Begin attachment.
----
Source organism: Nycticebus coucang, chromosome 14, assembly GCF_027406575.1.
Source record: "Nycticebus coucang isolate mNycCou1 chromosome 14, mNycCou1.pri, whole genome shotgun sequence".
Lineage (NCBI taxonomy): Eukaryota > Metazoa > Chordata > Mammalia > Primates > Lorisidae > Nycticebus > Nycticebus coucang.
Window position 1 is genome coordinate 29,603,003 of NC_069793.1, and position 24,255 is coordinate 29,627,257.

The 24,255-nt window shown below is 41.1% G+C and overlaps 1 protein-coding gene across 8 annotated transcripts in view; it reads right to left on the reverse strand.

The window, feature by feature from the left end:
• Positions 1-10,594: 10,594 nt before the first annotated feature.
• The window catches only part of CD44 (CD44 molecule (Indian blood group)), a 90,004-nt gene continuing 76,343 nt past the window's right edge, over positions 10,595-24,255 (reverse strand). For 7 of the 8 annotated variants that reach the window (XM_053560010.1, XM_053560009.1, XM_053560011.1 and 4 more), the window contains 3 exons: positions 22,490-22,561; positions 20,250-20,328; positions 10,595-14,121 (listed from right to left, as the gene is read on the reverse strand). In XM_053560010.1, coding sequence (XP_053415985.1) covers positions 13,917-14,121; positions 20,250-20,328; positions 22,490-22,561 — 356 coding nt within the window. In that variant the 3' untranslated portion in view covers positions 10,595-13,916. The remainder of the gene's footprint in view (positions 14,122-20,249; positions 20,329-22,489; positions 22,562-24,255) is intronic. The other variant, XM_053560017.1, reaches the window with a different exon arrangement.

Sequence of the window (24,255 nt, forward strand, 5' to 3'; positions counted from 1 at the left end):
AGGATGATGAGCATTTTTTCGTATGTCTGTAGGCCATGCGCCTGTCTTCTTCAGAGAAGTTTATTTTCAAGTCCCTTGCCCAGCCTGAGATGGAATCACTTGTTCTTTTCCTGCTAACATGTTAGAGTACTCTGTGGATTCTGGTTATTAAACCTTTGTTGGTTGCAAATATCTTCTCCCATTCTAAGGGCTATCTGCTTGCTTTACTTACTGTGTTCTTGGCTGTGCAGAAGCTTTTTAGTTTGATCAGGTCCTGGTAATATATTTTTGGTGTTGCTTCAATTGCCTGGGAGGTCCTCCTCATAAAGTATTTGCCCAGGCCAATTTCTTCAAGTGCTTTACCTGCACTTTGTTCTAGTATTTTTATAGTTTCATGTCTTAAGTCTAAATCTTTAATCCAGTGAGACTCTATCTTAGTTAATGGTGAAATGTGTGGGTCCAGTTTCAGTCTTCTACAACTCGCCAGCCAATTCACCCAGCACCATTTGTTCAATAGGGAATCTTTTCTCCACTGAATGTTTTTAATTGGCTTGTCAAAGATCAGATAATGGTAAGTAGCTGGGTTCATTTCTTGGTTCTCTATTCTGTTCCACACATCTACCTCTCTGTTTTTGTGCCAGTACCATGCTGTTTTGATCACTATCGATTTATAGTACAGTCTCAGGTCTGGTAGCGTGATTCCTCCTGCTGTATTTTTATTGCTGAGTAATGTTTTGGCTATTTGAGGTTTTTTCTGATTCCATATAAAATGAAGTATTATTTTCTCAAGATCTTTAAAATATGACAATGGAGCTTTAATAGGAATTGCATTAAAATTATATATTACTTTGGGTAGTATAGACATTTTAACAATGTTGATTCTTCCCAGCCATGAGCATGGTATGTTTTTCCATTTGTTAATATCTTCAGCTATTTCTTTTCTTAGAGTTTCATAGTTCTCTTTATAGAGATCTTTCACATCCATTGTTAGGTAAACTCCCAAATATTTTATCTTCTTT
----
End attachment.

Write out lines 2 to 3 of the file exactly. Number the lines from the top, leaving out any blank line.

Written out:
Source record: "Nycticebus coucang isolate mNycCou1 chromosome 14, mNycCou1.pri, whole genome shotgun sequence".
Lineage (NCBI taxonomy): Eukaryota > Metazoa > Chordata > Mammalia > Primates > Lorisidae > Nycticebus > Nycticebus coucang.